PennEast critics accuse FERC of trying to control public comment
This story has been updated to change some meeting locations, reflecting updated information from FERC.
Opponents of a plan to build a natural gas pipeline from northeastern Pennsylvania to central New Jersey registered their objections with federal regulators on Monday, and accused officials of trying to control public discussion on the controversial project. Participants were not allowed to hear each other’s testimony, nor were reporters granted access.
Nevertheless, around 50 people expressed their views on a draft Environmental Impact Statement (EIS) for the proposed PennEast pipeline, published by the Federal Energy Regulatory Commission in July.
Testimonies, lasting three to five minutes each, were delivered one-on-one to FERC officials sitting behind a line of black curtains at Penn’s Peak, a concert venue outside the town of Jim Thorpe, PA, near the pipeline route. A stenographer recorded the remarks but the officials did not respond to people’s comments, participants said.
Mark Zakutansky, mid-Atlantic policy manager for the Appalachian Mountain Club, said the meeting’s format deprived participants of the right to hear each others’ views, which they would have had in a traditional public meeting.
“These meetings have traditionally taken place in a more public format where people can hear other citizen comments,” Zakutansky said. “The more private nature of this meeting is not exactly what we had in mind; we feel the public has a right to hear each other’s testimony.”
But Alisa Lykens, chief of FERC’s Gas Branch 2, denied there was any attempt by the agency to limit public comment or control public opposition to the 119-mile pipeline.
“Not at all,” Lykens said. “We came out with this format to be able to hear as many people as possible.”
She said that previous meetings to discuss the scope of the PennEast project had drawn about 300 people, and that all of their views could not be heard in the time available, so the agency had opted for the one-on-one format this time.
“This was a way to get everyone’s comments heard over the course of the evening,” she said.
Asked to characterize the comments during the evening, Lykens said that some participants had expressed concern that the pipeline would damage the environment, and that others had spoken against the company’s possible use of eminent domain to build the pipeline on private land if owners refuse its offers of compensation.
She said some had spoken from prepared testimony; others from notes, and others without any prepared comments. Reporters and other individuals were not permitted to attend the testimonies.
After making their statements, some participants attacked the EIS conclusion that the project would not have significant environmental impacts provided that the builder, PennEast Pipeline Co., implemented measures to offset impacts such as soil erosion.
“This is the most flawed environmental impact statement that I have ever seen,” said Dan Kunkle, executive director of the Lehigh Gap Nature Center, an environmental group whose focus includes Carbon, Lehigh and Northampton Counties where the pipeline would be built. “It doesn’t address any of the concerns that we presented before they drafted this EIS.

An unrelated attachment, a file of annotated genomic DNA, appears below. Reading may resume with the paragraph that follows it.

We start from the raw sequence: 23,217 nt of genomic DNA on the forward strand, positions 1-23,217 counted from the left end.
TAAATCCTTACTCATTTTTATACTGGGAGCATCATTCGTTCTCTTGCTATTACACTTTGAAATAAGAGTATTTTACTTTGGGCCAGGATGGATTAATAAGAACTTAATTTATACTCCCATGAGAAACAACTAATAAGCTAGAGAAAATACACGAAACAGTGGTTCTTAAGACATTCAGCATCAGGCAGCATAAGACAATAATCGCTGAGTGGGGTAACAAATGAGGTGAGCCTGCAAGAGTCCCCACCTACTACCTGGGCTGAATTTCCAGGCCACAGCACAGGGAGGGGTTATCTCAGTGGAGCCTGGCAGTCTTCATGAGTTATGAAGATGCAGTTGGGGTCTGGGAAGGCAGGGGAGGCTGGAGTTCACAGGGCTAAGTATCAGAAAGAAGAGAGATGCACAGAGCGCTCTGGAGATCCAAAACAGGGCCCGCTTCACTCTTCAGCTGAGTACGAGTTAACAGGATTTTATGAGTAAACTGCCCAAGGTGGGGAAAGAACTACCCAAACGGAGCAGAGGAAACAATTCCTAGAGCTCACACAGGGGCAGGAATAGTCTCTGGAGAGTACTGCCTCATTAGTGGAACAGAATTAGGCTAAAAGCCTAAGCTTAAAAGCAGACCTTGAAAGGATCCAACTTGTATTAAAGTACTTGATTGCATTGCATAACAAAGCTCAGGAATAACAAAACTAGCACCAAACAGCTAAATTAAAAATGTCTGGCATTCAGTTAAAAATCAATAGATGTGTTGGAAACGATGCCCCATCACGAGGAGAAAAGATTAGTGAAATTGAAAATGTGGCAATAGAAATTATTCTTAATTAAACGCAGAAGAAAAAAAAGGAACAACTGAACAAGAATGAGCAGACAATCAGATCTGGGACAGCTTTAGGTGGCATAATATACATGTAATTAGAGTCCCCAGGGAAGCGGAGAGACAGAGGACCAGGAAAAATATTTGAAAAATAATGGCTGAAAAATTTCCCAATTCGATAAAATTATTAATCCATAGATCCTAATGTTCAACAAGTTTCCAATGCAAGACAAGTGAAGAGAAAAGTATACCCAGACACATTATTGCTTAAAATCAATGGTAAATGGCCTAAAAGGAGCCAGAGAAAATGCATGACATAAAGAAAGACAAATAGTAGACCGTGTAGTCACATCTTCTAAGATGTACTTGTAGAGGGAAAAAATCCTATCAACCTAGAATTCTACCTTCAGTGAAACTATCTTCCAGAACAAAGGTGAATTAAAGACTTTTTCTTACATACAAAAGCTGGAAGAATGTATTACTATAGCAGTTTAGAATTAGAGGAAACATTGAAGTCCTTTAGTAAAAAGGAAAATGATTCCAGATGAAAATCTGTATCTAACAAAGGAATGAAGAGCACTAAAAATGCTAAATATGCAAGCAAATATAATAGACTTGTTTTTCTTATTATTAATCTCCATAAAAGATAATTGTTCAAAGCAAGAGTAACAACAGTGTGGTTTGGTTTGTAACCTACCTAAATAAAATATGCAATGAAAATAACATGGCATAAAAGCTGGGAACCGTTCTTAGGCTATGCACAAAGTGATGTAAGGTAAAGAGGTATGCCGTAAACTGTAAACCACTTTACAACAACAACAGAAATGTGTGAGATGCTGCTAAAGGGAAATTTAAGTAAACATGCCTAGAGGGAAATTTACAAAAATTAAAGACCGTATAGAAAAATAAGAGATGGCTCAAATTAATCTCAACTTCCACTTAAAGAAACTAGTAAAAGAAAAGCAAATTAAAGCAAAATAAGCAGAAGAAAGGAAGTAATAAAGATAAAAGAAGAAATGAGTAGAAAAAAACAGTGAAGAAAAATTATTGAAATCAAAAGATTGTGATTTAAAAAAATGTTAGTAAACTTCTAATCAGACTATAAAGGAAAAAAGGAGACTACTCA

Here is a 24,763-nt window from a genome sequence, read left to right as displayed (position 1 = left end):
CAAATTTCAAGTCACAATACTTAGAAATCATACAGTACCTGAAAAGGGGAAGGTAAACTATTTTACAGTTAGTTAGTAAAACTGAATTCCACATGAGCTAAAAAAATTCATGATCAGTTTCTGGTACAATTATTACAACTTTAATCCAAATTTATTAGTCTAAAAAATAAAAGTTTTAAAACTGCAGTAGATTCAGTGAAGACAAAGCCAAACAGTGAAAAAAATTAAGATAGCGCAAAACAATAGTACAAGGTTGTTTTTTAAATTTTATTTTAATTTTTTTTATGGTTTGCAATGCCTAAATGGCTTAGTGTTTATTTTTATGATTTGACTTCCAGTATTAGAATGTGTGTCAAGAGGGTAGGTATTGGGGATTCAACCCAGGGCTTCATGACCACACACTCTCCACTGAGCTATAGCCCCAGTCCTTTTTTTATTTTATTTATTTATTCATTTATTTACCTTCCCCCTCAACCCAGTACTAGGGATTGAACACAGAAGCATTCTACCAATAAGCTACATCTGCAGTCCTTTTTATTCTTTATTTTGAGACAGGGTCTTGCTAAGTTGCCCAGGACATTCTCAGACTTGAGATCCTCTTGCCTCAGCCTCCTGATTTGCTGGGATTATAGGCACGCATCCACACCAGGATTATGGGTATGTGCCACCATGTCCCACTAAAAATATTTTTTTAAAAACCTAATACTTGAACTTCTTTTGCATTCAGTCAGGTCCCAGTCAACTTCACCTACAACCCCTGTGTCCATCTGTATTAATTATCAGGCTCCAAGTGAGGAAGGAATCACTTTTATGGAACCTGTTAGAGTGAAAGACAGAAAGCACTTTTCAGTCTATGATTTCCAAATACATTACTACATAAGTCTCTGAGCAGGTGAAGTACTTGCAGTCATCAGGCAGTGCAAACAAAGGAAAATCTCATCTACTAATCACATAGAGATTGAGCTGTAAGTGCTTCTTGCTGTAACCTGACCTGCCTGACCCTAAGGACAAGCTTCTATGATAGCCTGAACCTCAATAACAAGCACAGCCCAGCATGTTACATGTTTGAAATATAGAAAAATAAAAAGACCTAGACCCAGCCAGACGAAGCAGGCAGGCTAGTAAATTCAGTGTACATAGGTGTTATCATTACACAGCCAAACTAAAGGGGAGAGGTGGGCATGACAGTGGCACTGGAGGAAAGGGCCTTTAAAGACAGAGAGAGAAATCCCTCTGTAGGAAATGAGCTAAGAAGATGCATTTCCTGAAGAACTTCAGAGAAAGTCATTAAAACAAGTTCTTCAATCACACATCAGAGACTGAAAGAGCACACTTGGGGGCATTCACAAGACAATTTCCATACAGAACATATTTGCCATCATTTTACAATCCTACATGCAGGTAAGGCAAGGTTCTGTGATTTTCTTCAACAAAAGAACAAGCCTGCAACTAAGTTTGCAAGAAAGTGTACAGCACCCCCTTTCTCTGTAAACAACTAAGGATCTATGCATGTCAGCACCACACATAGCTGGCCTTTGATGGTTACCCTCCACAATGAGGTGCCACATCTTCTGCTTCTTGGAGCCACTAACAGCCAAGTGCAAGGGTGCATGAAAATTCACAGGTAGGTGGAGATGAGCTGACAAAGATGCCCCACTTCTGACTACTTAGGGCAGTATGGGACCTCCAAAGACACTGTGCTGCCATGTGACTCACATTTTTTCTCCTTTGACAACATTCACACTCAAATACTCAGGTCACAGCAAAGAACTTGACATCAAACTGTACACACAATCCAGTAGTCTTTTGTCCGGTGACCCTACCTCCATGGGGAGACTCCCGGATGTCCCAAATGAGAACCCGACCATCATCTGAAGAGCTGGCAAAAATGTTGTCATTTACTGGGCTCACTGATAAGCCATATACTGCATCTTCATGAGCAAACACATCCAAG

“You can’t build a pipeline like this across all these streams and through all these forests without an ecological impact,” Kunkle said, after giving his testimony.
Opponents say the project, like others currently planned in Pennsylvania, threatens public safety and environmental quality, and would carry gas that is destined for export rather than domestic consumption.
Pat Kornick, a spokeswoman for PennEast, said around half a dozen pipeline supporters attended the meeting.
Kornick rejected critics’ arguments that the pipeline is not needed because of ample gas supplies from other sources in both states.
She said some 50 percent of Pennsylvania households and 80 percent of those in New Jersey rely on natural gas for home heating alone, and that the fuel, which emits less carbon than coal when burned, is increasingly used by utilities for electricity generation.
“The local utilities recognize the need for an affordable and locally produced source of natural gas that will deliver cost savings and alleviate system constraints to best serve families and businesses,” she said.
Roy Christman, who owns 23 acres in nearby Towamensing Township where the pipeline would be built, said he had rejected an offer of compensation from PennEast, and is preparing for a legal battle over the pipeline.
“We are not negotiating,” said Christman, 73. “They are going to have to take us to court.”
In his testimony, Christman accused FERC of being biased in favor of energy companies, and that it was therefore likely to approve pipeline applications like PennEast.
“Given the past record of pipeline approvals, the daily contact with representatives of energy producers, and the method by which the agency is funded, many observers assume FERC is biased in favor of the energy companies who come to it for approval,” Christman’s written testimony said.
The meeting, and another in Bethlehem on Monday evening, were the first of four to be held by FERC in Pennsylvania ahead of a Sept. 5 deadline for receipt of public comments on the EIS. A FERC spokesperson mistakenly told StateImpact that there was no meeting scheduled Monday night in Bethlehem. FERC says meetings will also take place Tuesday night in Clinton, New Jersey, and Lahaska, Pennsylvania. Meetings are also taking place Wednesday night in Wilkes Barre, Pennsylvania and Trenton, New Jersey. The agency is expected to finalize the EIS by December.